After many years the whole RPM Fusion repository has grown to over
320GB. There have been occasional requests to move the unsupported
releases to an archive, just like Fedora handles its mirror setup, but
until last week this did not happen.

As of now we have moved all unsupported releases (EL-5, Fedora 8 – 25)
to our archive ( and clients are now
being redirected to the new archive system. The archive consists of
260GB which means we can reduce the size mirrors need to carry by more
than 75%.

From a first look at the archive logs the amount of data requested by
all clients for the archived releases is only about 30GB per day. Those
30GB are downloaded by over 350000 HTTP requests and over 98% of those
requests are downloading the repository metdata only (repomd.xml,
*filelist*, *primary*, *comps*).

I will be giving two talks about OpenHPC in the next weeks. The first
talk will be at 2018: OpenHPC

The other talk will be at the CentOS Dojo in

I hope I will be able to demonstrate my two node HPC system based on

and it definitely will be about OpenHPC’s building blocks:

OpenHPC Building

And the results:

OpenHPC Building BlocksOpenHPC Building
BlocksOpenHPC Building
BlocksOpenHPC Building

Come to one of my talks and you will able to build your OpenHPC engineer
from the available building blocks.

After having worked on optimizing live container migration based on
runc (pre-copy migration and
post-copy migration)
I tried to optimize container migration in

After a few initial discussions with
Christian I started with pre-copy
migration. Container migration in LXD is based on
CRIU, just as in runc and CRIU’s pre-copy
migration support is based on dirty page tracking support of Linux:

As LXD uses LXC for the actual
container checkpointing and restoring I was curious if there was already
pre-copy migration support in LXC. After figuring out the right
command-line parameters it almost worked thanks to the great checkpoint
and restore support implemented by Tycho some time

Now that I knew that it works in LXC I focused on getting pre-copy
migration support into LXD. LXD supports container live migration using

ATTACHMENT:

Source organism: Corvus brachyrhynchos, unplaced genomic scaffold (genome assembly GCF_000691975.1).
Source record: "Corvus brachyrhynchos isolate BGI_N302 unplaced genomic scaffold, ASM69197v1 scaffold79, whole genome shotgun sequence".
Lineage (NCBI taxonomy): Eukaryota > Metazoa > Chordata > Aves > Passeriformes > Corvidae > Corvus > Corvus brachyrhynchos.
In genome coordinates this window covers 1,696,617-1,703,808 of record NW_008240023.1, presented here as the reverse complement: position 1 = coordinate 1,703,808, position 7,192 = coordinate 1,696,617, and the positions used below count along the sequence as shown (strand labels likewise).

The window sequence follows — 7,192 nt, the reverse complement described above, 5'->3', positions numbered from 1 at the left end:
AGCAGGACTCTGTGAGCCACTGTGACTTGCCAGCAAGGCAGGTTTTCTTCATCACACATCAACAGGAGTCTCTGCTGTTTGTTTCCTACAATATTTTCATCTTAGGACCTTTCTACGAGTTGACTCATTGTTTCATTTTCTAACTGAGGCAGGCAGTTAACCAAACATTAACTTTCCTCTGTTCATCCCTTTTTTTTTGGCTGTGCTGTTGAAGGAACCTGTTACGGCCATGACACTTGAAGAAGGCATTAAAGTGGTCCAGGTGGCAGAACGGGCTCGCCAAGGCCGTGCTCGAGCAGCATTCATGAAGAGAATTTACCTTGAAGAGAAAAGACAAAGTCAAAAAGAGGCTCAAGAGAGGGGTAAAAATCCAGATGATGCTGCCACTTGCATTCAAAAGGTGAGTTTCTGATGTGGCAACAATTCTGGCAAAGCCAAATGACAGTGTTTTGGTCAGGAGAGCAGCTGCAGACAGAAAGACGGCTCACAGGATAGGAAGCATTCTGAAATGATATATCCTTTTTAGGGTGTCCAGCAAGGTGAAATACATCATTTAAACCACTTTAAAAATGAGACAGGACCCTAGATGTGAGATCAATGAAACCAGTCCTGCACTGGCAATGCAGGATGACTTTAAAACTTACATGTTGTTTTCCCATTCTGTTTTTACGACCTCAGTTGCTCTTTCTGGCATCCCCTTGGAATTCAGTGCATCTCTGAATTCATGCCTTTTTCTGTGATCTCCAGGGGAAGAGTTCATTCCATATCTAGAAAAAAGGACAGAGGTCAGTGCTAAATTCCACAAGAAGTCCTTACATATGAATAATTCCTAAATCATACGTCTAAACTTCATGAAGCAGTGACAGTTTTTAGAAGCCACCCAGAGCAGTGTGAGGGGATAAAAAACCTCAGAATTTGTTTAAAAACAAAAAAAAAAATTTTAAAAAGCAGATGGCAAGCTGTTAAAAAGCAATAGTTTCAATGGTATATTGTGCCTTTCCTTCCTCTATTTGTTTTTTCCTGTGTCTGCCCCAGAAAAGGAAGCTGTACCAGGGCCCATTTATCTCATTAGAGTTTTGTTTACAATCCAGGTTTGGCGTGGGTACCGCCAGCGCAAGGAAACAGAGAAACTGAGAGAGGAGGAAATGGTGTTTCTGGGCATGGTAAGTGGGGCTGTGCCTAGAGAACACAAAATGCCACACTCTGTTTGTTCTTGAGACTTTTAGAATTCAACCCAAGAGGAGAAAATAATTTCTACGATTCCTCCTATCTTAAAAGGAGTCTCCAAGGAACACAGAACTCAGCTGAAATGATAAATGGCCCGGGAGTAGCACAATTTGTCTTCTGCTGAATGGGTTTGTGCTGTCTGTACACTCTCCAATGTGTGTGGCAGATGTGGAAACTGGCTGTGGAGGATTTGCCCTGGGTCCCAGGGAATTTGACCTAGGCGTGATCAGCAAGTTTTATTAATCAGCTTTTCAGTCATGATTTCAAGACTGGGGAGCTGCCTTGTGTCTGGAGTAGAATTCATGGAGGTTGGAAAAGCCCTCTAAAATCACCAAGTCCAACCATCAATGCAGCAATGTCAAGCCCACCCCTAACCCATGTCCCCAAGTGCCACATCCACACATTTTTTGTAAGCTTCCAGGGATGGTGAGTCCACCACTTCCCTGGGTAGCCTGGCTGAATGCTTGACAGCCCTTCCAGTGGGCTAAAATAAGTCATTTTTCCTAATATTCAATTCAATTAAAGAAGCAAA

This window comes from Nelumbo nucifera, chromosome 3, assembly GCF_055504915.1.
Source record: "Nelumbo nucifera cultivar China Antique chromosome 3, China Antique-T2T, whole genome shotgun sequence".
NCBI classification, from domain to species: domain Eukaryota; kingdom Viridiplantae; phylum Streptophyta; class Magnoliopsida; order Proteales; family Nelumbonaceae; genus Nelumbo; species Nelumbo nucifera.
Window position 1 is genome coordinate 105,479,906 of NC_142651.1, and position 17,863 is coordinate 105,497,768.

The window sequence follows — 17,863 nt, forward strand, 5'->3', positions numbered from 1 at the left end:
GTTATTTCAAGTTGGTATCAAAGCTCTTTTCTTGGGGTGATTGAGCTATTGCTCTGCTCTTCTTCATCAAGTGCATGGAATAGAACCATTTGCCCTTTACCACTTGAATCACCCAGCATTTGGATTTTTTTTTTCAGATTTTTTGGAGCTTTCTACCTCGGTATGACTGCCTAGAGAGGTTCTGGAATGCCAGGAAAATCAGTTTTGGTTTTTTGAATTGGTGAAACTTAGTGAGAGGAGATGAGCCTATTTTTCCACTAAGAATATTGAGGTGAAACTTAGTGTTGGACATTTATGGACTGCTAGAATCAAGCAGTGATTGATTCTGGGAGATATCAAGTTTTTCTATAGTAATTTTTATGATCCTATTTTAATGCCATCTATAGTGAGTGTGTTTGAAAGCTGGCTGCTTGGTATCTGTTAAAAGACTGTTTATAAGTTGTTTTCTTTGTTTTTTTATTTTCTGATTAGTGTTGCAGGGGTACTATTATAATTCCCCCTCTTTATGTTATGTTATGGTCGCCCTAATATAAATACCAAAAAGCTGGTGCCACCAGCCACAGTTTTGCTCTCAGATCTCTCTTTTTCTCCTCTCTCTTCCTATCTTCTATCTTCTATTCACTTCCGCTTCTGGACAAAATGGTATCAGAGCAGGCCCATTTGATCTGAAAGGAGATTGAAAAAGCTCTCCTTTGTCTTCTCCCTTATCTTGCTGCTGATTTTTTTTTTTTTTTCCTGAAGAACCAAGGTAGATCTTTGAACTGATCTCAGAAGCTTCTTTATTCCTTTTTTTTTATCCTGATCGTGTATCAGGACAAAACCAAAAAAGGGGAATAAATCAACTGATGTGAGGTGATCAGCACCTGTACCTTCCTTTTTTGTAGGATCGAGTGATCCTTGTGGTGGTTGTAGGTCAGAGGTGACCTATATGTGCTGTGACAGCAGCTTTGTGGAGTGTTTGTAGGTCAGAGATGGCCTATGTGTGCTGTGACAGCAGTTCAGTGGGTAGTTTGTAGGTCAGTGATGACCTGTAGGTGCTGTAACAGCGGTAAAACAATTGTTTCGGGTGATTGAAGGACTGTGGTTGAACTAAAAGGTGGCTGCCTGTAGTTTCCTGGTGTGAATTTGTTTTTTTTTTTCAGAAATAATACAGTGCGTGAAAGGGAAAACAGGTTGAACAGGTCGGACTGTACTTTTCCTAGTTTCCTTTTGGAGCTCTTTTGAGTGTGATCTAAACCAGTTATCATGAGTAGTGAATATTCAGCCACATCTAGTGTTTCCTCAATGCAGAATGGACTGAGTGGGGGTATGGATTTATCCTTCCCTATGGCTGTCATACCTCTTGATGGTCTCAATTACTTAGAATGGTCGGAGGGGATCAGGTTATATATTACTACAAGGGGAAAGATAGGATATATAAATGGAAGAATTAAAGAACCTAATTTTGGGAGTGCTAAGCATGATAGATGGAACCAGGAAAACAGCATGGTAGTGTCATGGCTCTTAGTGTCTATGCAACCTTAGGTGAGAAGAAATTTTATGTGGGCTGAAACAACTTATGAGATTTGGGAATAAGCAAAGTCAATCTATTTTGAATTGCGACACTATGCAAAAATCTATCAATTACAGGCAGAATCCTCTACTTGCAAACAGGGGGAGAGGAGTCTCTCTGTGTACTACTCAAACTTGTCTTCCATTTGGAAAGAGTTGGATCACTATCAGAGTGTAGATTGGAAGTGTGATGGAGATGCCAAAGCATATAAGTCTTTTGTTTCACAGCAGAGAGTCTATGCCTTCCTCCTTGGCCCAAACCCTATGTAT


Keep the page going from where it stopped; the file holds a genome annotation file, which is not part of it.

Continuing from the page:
the move command: lxc move <container> <remote>:<container>
This move command, however, did not use any optimization yet. It
basically did:

  1. Initial sync of the filesystem
  2. Checkpoint container using CRIU
  3. Transfer container checkpoint
  4. Final sync of the filesystem
  5. Restart container on the remote system

The downtime for the container in this scenario is between step 2 and
5 and depends on the used memory of the processes inside the container.
The goal of pre-copy migration is to dump the memory of the container
and transfer it to the remote destination while the container keeps on
running and doing a final dump with only the memory pages that changed
since the last pre-dump (more about process migration optimization

Back to LXD: At the end of the day I had a very rough (and very
hardcoded) first pre-copy migration implementation ready and I kept
working on it until it was ready to be submitted upstream. The pull
has already been merged
upstream and now LXD supports pre-copy migration.

As not all architecture/kernel/criu combinations support pre-copy
migration it has to be turned on manually right now, but we already
discussed adding pre-copy support detection to LXC. To tell LXD to use
pre-copy migration, the parameter ‘migration.incremental.memory’ needs
to be set to ‘true’. Once that is done and if LXD is instructed to
migrate a container the following will happen:

  • Initial sync of the filesystem
  • Start pre-copy checkpointing loop using CRIU
    • Check if maximum number pre-copy iterations has been reached
    • Check if threshold of unchanged memory pages has been reached
    • Transfer container checkpoint
    • Continue pre-copy checkpointing loop if neither of those
      conditions is true
  • Final container delta checkpoint using CRIU
  • Transfer final delta checkpoint
  • Final sync of the filesystem
  • Restart container on the remote system

So instead of doing a single checkpoint and transferring it, there are
now multiple pre-copy checkpoints and the container keeps on running
during those transfers. The container is only suspended during the last
delta checkpoint and the transfer of the last delta checkpoint. In many
cases this reduces the container downtime during migration, but there is
the possibility that pre-copy migration also increases the container
downtime during migration. This depends (as always) on the workload.